|Your account||Today's news index||Weather||Traffic||Movies||Restaurants||Today's events|
Friday, July 30, 2004 - Page updated at 12:00 A.M.
Chinese in uproar over attack at U.S.-Canada border
By John M. Glionna
The victim is a Chinese tourist who recently was attacked during an outing to Niagara Falls, on the U.S.-Canadian border. But the suspect isn't any violent criminal or quick-hit mugger. The man who allegedly punched Zhao Yan repeatedly and doused her with pepper spray was an inspector with the U.S. Department of Homeland Security.
Officer Robert Rhodes is accused of throwing the 37-year-old gym-equipment saleswoman against a wall, kneeing her in the head and striking her head on the ground. Rhodes, 43, was charged with violating her civil rights and faces 10 years in prison if convicted. He said he thought Zhao was with a man from whom officers had just confiscated marijuana.
The attack has touched a nerve. In what the state-run media have called an unusual move, Foreign Minister Li Zhaoxing this week called on U.S. Secretary of State Colin Powell to launch a "serious and thorough investigation" into the July 21 incident.
For many Chinese, the attack confirmed their worst nightmares of foreign travel and raised concerns about the safety of Chinese nationals living abroad, especially in the United States.
"I have been to many countries in the past for business purposes, and the United States is the most barbarous," Zhao told the state-run China Daily, which is distributed nationwide. The newspaper reported Zhao has hired a U.S. lawyer and plans to sue, seeking $5 million in damages.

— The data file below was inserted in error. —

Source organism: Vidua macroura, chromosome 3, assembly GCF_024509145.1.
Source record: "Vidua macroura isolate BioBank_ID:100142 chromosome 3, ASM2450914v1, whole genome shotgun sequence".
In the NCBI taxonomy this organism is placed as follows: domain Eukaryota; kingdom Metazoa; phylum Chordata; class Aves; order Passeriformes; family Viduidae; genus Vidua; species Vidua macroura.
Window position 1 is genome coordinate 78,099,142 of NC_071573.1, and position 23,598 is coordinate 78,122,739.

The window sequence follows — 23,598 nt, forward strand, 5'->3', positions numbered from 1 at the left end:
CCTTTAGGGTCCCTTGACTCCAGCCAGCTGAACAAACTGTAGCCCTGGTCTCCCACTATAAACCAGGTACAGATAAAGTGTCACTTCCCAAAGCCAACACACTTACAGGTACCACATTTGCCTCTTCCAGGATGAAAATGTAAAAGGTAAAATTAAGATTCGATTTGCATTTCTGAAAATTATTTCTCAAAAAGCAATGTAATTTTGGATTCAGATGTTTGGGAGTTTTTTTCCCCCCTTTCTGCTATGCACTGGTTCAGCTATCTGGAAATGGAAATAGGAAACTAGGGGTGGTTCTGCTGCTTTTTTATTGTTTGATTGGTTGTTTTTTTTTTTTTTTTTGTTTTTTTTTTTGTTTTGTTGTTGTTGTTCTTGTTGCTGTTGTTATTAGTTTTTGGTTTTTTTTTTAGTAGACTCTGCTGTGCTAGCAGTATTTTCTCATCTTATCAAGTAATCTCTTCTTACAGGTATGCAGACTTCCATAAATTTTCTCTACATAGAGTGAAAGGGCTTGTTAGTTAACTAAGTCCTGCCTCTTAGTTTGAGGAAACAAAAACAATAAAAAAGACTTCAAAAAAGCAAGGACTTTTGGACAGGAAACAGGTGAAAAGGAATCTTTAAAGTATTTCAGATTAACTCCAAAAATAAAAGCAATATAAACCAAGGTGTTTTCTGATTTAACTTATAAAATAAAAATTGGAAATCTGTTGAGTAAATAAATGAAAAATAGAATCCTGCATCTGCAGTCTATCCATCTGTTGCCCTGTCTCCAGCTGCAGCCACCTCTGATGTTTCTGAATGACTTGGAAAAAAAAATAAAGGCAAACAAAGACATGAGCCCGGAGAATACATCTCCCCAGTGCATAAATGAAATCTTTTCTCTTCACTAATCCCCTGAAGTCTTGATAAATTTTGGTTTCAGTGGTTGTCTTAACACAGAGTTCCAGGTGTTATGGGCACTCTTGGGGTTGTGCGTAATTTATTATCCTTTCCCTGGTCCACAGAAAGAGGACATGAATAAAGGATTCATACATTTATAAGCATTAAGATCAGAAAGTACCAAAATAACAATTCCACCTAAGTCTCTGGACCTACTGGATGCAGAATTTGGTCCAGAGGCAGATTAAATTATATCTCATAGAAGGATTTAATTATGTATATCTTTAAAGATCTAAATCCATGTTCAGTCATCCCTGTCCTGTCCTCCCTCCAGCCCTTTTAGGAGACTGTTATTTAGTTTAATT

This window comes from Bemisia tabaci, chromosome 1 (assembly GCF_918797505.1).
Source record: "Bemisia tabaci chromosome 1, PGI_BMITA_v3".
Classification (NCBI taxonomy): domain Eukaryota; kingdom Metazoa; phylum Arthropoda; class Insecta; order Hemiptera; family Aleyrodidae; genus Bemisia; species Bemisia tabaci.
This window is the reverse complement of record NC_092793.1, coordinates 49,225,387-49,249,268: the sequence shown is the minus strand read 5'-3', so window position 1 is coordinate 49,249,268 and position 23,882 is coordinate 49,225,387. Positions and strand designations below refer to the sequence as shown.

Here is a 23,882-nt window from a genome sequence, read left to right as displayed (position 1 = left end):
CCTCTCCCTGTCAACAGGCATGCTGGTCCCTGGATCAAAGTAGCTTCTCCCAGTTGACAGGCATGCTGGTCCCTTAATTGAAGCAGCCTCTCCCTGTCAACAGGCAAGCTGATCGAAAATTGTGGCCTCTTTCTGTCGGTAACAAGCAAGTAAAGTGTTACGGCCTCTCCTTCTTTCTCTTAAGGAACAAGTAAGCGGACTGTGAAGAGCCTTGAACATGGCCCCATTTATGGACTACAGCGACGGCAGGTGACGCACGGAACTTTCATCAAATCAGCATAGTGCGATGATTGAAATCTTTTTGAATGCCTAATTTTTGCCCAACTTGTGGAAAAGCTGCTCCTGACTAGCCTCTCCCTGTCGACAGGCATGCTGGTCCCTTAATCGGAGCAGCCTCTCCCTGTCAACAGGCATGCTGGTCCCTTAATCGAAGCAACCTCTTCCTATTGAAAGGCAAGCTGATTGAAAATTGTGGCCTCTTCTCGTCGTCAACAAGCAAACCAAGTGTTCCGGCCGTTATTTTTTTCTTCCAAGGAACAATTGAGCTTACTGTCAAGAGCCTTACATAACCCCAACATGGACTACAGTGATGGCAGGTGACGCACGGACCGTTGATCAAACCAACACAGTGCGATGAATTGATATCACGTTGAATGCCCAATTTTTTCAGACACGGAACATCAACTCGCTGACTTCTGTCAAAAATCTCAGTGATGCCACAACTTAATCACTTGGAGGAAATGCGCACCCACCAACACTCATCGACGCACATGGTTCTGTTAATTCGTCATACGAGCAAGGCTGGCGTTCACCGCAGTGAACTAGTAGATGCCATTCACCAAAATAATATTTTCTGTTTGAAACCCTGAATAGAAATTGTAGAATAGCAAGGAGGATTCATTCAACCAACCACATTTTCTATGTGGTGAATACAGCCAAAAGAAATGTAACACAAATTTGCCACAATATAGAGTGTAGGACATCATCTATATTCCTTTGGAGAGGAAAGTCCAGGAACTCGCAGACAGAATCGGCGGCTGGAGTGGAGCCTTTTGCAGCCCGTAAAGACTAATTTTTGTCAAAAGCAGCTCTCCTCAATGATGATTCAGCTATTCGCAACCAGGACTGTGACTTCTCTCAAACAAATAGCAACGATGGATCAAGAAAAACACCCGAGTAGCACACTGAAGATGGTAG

College student Liu Peili said Zhao's experience illustrated the gap between the virtues preached by the United States and the reality of life within its own borders.
"America always points its finger at other countries, including China, about their so-called human-rights violations," the 22-year-old Tianjin native said. "So why then should an incident as ugly as this occur right there in the U.S.? America always seems to do exactly opposite of what it tells other countries to do."
For many here, the incident harks back to the 1999 U.S. bombing of the Chinese Embassy in Belgrade, Yugoslavia. Although U.S. officials apologized for what they called an error, many Chinese thought the attack was intentional.
Zhao was chased and grabbed late at night on July 21 near Niagara's famed Rainbow Bridge by Rhodes, who said he thought she was part of a drug deal involving pounds of marijuana, The Christian Science Monitor reported.
After creating some suspicions by her movements, Zhao ran away just as authorities were doing a drug search. Rhodes grabbed Zhao, pepper-sprayed her, and roughed her up and badly bruised her face when she swung her arms at him in a struggle, according to U.S. officials.
A business group called the Preparatory Committee of the Commission for the Promotion of U.S.-China Free Trade has criticized U.S. officials for the attack. Although it understands America's need to beef up security after the Sept. 11 terrorist attacks, the group said U.S. immigration officers have no right to assault foreigners without bothering to find out the basic facts.
Shopping at a Tianjin supermarket Wednesday, Zhang Weihao said women were not humiliated this way in China. "Women are supposed to be respected everywhere in the world," he said. "But apparently not in America."
Copyright © 2004 The Seattle Times Company
Home delivery | Contact us | Search archive | Site map | Low-graphic
NWclassifieds | NWsource | Advertising info | The Seattle Times Company
Back to top